I look forward every year to the deep freeze of winter and for the freedom that it gives me to dig in and stay put. I like the winter. I like the holing in and the hibernating. I value winter as a time to go inside, batten down the hatches, and stay there, snug and sound till springtime. For me it is a time of taking care of myself on very visceral, physical, and domestic levels.

Winter is a time to sleep more and dream more. A time to read more and write more. A time to make big pots of soup and clean and mend and iron and organize my files and my photographs. Winter brings out all of my hermit tendencies and I could easily spend a week or so at home alone, perfectly happy, and never leave the house.

Advertisement

On the other hand, I also love to bundle up and take long solitary urban hikes with my pup Poppy in the still chill of the park, crunching through the snow, communing with the skeleton trees, scavenging pieces of wood and bark for my fireplace. These forays make me feel like a wild woman who runs with the wolves, even if they are citified chip monks, squirrels and cocker spaniels.

The very best part of these rambles is always returning home, with frozen toes and bright red cheeks, to my warm loft where I am welcomed by my inviting indoor gardens and resident pets. I remove my boots, strip off my multitude of layers, put on my slippers, put up some tea, and light the wood I have gathered. Ah, home again home again, jiggedy jog.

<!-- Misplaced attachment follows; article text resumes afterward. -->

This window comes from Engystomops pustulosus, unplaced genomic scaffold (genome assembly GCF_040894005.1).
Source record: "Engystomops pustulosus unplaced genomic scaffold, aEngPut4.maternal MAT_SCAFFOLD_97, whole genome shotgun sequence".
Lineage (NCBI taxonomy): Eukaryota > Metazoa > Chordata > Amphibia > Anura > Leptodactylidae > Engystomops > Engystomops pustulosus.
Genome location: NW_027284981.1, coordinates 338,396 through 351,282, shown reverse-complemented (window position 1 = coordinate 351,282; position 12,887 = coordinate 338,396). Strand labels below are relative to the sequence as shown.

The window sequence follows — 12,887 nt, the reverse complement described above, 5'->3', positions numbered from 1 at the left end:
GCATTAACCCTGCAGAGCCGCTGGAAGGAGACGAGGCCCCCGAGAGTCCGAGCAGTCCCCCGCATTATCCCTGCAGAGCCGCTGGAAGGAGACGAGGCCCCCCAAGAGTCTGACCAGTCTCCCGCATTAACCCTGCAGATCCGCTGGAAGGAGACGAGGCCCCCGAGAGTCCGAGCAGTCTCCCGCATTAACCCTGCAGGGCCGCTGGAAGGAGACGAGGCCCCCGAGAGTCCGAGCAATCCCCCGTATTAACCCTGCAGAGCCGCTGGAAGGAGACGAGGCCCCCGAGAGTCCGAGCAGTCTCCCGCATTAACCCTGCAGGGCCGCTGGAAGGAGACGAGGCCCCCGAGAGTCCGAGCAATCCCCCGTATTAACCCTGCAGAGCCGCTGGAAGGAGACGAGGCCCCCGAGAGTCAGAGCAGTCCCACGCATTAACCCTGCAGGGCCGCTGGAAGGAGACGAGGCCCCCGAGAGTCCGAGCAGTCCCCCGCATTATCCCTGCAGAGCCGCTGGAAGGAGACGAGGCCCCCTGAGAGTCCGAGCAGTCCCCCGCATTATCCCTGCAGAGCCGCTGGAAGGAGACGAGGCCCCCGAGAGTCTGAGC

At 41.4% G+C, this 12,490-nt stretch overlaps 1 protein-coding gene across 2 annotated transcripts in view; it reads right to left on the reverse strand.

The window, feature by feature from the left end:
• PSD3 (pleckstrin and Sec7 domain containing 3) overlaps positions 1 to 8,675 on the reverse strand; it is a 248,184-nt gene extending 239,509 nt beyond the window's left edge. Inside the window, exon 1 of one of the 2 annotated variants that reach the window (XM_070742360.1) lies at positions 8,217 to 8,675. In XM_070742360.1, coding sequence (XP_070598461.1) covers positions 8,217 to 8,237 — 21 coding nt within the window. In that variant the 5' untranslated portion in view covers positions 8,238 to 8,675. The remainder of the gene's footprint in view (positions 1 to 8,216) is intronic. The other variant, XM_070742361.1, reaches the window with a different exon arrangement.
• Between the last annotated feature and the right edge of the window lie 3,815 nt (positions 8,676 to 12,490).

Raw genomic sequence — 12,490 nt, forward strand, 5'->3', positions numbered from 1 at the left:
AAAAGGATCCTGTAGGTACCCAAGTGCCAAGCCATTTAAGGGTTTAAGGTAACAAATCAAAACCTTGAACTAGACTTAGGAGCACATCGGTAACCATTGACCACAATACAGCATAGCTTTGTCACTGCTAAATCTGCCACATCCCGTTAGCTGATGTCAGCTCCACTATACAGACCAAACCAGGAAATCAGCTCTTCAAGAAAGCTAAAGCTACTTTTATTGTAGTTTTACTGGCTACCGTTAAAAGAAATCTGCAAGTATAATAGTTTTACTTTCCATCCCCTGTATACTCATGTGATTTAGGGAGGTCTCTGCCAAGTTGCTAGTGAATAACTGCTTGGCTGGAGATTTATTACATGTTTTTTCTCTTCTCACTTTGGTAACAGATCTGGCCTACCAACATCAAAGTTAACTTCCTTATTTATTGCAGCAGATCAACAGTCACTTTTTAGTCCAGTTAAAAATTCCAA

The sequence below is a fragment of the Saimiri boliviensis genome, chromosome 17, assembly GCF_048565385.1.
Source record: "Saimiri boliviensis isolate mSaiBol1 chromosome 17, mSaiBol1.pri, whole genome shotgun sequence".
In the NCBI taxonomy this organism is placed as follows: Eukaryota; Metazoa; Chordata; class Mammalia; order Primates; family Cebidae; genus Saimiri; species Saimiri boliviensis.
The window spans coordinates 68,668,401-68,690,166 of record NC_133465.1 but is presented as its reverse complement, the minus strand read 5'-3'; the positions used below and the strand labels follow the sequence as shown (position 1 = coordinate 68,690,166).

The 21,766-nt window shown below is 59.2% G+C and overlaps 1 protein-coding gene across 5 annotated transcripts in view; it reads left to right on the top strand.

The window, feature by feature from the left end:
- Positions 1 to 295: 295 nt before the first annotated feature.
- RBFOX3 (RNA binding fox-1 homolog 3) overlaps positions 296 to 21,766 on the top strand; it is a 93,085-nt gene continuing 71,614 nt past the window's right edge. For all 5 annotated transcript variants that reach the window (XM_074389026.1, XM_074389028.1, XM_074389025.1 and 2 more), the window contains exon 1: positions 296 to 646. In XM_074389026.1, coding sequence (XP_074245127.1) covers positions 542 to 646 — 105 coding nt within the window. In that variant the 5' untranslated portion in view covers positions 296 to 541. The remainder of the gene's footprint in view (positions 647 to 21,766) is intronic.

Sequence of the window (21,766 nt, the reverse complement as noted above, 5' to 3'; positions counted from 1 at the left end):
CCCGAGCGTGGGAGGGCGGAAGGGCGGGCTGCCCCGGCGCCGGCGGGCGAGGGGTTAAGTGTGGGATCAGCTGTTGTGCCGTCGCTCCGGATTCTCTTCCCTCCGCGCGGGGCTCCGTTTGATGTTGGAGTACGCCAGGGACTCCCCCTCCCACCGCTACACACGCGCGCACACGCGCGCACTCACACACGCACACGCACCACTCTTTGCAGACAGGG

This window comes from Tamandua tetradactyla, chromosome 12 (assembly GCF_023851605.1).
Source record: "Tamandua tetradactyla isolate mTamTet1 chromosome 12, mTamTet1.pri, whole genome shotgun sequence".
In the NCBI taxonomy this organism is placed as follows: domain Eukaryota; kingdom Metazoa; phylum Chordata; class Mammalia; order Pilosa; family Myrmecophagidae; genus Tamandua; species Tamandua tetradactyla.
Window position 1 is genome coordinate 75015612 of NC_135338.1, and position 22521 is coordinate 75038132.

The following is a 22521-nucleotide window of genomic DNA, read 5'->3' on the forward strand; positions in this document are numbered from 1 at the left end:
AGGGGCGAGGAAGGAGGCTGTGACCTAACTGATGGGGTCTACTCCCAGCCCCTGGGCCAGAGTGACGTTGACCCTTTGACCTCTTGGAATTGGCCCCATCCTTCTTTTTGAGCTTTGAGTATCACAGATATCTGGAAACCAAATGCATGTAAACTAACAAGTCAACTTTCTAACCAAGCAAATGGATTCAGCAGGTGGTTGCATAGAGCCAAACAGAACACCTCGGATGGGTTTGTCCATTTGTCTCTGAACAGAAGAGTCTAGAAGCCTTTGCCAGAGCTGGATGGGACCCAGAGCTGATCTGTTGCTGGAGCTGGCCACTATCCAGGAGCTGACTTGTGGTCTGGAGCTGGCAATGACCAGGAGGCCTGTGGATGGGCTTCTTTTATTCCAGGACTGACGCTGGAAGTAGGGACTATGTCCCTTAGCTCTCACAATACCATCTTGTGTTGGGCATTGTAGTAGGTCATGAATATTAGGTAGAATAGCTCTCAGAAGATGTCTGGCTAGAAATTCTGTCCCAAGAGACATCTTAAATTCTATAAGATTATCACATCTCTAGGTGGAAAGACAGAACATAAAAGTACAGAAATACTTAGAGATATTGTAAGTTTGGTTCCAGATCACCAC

In the stark dark of the season in the pitch of the long winter nights it is only natural to turn inward toward the center. Drawn by an irresistible magnetic force, I am pulled inside of myself, inside of my home, inside of my relationships for the comfort, warmth, love, safety and peace that I find there.

Advertisement

I also find pieces of my own psyche that are now somehow phosphorescent and glow in the dark, whereas they are hidden when I am flitting about in the height of the light times. The quiet and sedentary dark season is when I am challenged to explore the deep inner passages of my own thoughts and imagination, feelings and spirit, The complexities of my own heart and soul.

The hearth is the heart of the home. It is the high altar of the art and craft of living. Its central heat fuels the most basic and profound daily rituals of nurturing, sustenance, support and cheer. The hearth stokes the healthy spirit that comes from physical ease and emotional fulfillment. And we appreciate it all that much more when it is frigid outside.

Winter is the time for comfort, for good food and warmth…it is the time for home.